Review: PRIME CUT FESTIVAL at Solas Nua

Digital Theatre Festival showcases contemporary work from Northern Ireland

Kennedy Center GUYS AND DOLLS, Kevin Chamberlin, And More Win Helen Hayes AwardsThrough all of the ups and downs, ins and outs, of the past year and a half, few things have remained consistent. Thankfully, one of those things is Solas Nua's commitment to bringing Irish contemporary art to the DC area (and beyond these days) in ever new and intriguing ways. This month, they partnered with Prime Cut Productions in Belfast to bring virtual audiences a four-production theatre festival, running online from November 18-21, 2021. All four shows are US premieres and this festival marks the first North American showcase of Prime Cut's award-winning theatre company.


written by Gilly Campbell / directed by Emma Jordan

This debut play by Gilly Campbell is the only one of the four that was specifically envisioned for the screen. Performed brilliantly by Abigail McGibbon, 'Father the Father' is the story of Campbell's own search for her biological father and family identity. The play begins with a stark background and an industrial sound design. The only spot of color is McGibbon's red top, popping out from the shades of grey around her. It is an almost utilitarian nod, but as this story unfolds, it becomes an inspired choice. As a child, she speaks of shame, but also of happiness, particularly in her relationship with her grandfather. The presentation is melodic, almost spoken word like in its lyricism, a strong contrast to the more mechanical sounds lurking beneath. With adulthood comes more questions, more complications, more nuances and the visuals become fractured, more jarring, in answer. More color begins to bleed into the scene. Voiceovers, like the whispers of ghosts, compete with one another and with McGibbon, an auditory expression of the push-and-pull in her own mind. "Are we really bound by nothingness?" she asks. Or is the truth closer than ever imagined? "The closer I get to you, the more I become you." (Run time: 47 minutes)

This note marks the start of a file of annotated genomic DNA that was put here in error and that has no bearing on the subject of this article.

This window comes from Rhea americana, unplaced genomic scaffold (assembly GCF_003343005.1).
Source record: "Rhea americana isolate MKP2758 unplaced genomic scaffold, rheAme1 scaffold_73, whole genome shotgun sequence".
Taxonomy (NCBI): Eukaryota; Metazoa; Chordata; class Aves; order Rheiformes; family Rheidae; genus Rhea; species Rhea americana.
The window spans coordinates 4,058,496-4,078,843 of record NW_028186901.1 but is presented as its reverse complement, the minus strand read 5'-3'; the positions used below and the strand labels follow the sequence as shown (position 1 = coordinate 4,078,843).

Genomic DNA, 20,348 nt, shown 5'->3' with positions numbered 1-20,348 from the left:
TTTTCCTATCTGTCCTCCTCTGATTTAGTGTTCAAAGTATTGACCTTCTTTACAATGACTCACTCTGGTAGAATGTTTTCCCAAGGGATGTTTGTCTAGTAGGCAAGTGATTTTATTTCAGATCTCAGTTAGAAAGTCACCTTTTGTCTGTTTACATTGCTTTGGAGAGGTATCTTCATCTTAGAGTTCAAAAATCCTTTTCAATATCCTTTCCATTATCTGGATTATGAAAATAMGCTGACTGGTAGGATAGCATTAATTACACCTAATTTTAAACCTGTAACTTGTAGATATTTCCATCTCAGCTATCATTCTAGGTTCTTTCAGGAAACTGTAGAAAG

written by Michael Patrick & Oisín Kearney / directed by Oisín Kearney

In a very different story, Michael Patrick provides a hilarious and touching portrait of another teen growing up without a father while dealing with the trials of secondary school life - mates, girls, too many siblings, a single mam, and an ever increasing testicle. Filmed as part of 2020's Shedinburgh Festival, Patrick takes us back to the days of Sega, Limewire, and "wassssup" through a series of outrageous reenactments and impersonations, all while barely leaving his seat. He hints at the political situation swirling around this tale with references to the Good Friday Agreement, the Omagh bombing, the physical and ideological divisions within Belfast itself, but the piece is, at its heart, a universal story of angst and adolescence. Through confronting his own mortality, Patrick begins to process his father's death several years earlier and deepens his relationship with his mother. The frenetic pace of this piece leaves the audience somewhat breathless at moments, but it always allows the space to peek at the vulnerability and fear just beneath the surface. (Run time: 48 minutes)


written by Fionnuala Kennedy / directed by Emma Jordan